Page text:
Monday, February 12, 2024

How can the Adirondacks stay a four-seasons destination?

The Adirondack Rail Trail in early February./

A comprehensive study and analysis of climate change’s effects on New York detailed what many in the Adirondacks already believe: winters are warming.

To combat the loss of tourism to melting ice and fewer snow showers, the recreation industry is adapting.

The state’s climate report, which was released in full last week, highlighted the park’s cycling destinations as a potential solution to balance a loss of winter tourism.

“The Adirondacks have already experienced a long-term decrease in snowfall,” an analysis of the assessment reads.

The Adirondack Rail Trail was held up as a four-season example. Read the story here. 

Safety and the future of renewable energy

Energy storage is crucial for meeting renewable energy goals, experts say, but some are concerned about the safety of battery energy storage facilities.

The state on Tuesday released a draft of recommendations to enhance safety for battery energy storage systems like one proposed in the Adirondack Park’s hamlet of Raquette Lake.

An inter-agency task force was formed in 2023 to investigate battery fires, including one in Jefferson County, and propose new rules for the systems. Initial data released in December showed no injuries or harmful levels of toxins from fires in Jefferson, Orange and Suffolk counties last year.

Read the story here.

 

Here are some stories I’m following:

Washington Post: Earth crossed 1.5C of warming this year. Here’s what to know.

“1.5C isn’t a magic threshold; it’s not as though as soon as we pass that number, Antarctic ice sheets will collapse and ocean circulations will grind to a halt. But one thing is certain: For every tenth of a degree of warming, tipping points are more likely.”

The Guardian: ‘Life-saving’: EPA tightens US pollution controls on soot

“The strengthened pollution controls, unveiled on Wednesday, will lower the annual soot standard to 9 micrograms per cubic meter of air, down from the previous standard of 12 micrograms.”

Grist: Misplaced Trust: Stolen Indigenous land is the foundation of the land-grant university system. Climate change is its legacy.

“Known as trust lands, these expropriated Indigenous territories are held and managed by the state for the school’s continued benefit.”

Inside Climate News: A Year Before Biden’s First Term Ends, Environmental Regulators Rush to Aid Disinvested Communities

“The thousands of miles Ortiz and his team traveled in 2023 to distressed neighborhoods have resulted in 21 environmental justice grants totaling over $13 million, which will be awarded to government agencies and community organizations in the coming months.”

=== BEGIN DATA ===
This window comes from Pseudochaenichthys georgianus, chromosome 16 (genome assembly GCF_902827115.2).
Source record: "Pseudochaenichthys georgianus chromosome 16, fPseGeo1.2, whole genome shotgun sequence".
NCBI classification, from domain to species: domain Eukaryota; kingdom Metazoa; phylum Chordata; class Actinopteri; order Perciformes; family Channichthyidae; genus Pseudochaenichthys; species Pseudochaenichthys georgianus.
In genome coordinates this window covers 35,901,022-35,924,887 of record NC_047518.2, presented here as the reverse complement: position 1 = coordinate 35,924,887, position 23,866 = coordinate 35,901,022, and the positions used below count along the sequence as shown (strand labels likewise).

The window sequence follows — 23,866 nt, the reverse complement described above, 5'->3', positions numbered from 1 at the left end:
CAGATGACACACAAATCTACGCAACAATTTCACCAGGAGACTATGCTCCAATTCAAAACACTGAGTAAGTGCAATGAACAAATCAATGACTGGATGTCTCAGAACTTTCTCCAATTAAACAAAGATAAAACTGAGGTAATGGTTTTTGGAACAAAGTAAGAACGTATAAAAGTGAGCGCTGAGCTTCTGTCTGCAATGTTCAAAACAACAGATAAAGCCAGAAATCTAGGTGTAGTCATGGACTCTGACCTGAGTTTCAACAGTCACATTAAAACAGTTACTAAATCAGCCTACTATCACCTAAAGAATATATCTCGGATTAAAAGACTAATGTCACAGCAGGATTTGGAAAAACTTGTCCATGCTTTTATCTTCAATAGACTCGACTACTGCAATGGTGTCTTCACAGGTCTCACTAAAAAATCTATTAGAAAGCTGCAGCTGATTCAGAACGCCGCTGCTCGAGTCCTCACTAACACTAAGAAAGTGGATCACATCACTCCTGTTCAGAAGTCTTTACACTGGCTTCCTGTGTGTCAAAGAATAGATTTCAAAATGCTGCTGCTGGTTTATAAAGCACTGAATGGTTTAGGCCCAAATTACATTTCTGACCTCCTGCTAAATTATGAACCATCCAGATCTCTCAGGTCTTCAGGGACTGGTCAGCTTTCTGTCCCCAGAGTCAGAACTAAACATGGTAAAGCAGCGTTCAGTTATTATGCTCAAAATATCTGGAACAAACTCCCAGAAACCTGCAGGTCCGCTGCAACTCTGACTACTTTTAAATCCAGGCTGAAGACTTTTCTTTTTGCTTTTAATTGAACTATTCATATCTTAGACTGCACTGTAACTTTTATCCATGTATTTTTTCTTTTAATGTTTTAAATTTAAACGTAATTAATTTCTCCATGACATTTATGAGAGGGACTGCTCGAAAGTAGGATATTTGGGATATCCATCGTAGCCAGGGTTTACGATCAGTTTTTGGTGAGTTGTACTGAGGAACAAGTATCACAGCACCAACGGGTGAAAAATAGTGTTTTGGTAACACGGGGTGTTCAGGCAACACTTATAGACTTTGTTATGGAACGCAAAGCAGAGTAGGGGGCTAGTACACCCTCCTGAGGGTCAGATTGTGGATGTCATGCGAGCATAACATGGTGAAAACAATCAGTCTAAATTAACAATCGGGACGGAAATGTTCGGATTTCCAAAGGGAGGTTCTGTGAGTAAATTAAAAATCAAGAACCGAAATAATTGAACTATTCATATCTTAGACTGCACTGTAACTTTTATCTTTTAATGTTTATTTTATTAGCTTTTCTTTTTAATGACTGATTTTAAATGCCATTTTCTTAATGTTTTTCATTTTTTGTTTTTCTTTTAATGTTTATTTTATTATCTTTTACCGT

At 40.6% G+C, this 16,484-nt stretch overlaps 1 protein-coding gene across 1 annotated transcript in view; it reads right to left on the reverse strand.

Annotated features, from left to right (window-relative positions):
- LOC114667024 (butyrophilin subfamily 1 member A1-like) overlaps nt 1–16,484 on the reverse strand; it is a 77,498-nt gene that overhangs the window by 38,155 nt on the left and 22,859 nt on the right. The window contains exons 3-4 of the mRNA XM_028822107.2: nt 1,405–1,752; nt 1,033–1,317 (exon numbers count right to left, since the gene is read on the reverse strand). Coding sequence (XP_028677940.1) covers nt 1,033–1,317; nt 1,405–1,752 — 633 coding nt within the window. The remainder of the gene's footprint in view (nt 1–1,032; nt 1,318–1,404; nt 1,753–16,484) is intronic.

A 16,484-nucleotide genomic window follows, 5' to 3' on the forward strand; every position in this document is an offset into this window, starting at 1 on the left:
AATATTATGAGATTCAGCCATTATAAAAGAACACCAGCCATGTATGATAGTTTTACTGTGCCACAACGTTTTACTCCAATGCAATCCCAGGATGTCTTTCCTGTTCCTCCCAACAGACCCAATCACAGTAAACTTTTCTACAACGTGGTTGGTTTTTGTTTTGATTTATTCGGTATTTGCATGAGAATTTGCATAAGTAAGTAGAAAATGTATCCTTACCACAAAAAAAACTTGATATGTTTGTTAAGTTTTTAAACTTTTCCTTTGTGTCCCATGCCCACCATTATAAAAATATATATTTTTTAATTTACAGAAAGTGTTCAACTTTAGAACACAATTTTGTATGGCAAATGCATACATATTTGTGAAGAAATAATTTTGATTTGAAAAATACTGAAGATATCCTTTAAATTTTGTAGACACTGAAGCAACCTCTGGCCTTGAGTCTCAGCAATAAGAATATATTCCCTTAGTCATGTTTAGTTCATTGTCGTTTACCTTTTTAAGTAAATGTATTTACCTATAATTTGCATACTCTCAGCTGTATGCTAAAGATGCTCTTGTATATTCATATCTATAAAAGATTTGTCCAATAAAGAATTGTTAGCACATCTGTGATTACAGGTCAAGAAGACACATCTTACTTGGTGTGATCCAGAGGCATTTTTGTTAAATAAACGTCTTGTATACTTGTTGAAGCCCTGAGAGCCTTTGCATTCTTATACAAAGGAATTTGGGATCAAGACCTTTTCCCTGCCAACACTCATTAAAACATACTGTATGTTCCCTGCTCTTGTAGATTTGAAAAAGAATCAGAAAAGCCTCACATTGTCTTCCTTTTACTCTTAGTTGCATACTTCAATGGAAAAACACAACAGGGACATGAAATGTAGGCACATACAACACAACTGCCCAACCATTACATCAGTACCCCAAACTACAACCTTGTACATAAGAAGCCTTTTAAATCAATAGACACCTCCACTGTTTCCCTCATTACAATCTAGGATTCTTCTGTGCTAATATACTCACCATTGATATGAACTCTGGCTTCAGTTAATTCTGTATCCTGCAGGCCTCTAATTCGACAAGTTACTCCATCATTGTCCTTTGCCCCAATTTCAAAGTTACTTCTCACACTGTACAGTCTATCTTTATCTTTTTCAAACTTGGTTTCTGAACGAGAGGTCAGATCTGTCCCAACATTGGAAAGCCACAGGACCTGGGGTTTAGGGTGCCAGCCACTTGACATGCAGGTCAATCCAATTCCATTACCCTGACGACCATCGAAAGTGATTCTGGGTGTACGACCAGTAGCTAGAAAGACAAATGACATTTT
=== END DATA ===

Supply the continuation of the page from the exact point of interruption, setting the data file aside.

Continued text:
Photo at top: The Adirondack Rail Trail in early February. Photo by Chloe Bennett.

This first appeared in Chloe’s weekly “Climate Matters” newsletter. Click here to sign up.

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Chloe Bennett is a climate change reporter based in Lake Placid, NY. Originally from North Texas, Chloe has always been drawn to the natural world. In 2022, she graduated from the Craig Newmark Graduate School of Journalism at CUNY where she focused on environmental reporting and audio production. She grew a deep appreciation for the Adirondack Park while interning for the Explorer in the summer of 2022.




11 Responses

  1. Steven Frederick says:

    Something needs to be done about the industry that is allowed to pollute Lake Champlain and rivers and streams before it’s to late. 38 percent of the phosphorus in the lake is from this industry. Yet we subsidize it!

  2. Jack.Carney says:

    Important info, Chloe. Thanks.

  3. Steven Frederick says:

    There is only one industry that can get away with the austerity and still get subsidies by tax payers. Do a little bit of research rather than taking my opinion and once you do you will be shocked. Currently in Vermont 2 years ago this industry was told to stop dumping across someone’s property and into the lake now they are in contempt of court because they did nothing and continue to dump into the lake

  4. Boreas says:

    You can only have four-season tourism if you have four seasons. Our 4 seasons are becoming SIX – Mud, Blackfly, Mosquito, Sweat/Deerfly, Leaves, and Ice.

  5. Steven Frederick says:

    If something isn’t done about factory farms our water, air and soil quality is going to make it a place to stay away from currently 38% of the phosphorus in Lake Champlain is from farm runoff. Bad enough that a farm in Vermont has been dumping illegally across the neighboring land and directly into the lake but instead of being fined daily like any other industry they continue to do this and we subsidize it

    • Boreas says:

      VT farmers are not the only offenders. Farmers in my area can be fairly loose with their livestock manure as well. I don’t know how closely the runoff issue is monitored on either side of the lake.

      Not much of a push on either side to reduce typical homeowner lawn chemical/fertilizer use and runoff. May be small potatoes, but potatoes add up.

  6. Steven Frederick says:

    Agreed 👍

  7. So Chloe, who actually made the decision to make the Tupper Lake to Old Forge section of the Corridor restored Railroad? The RR intends to only use the Corridor for one train a week from old forge and one a month from Utica and not start until mid July. How can this be helpful to the economy or environment. The public hearings were all for the trail all the way. The RR is a pollution nightmare and yet there it is.

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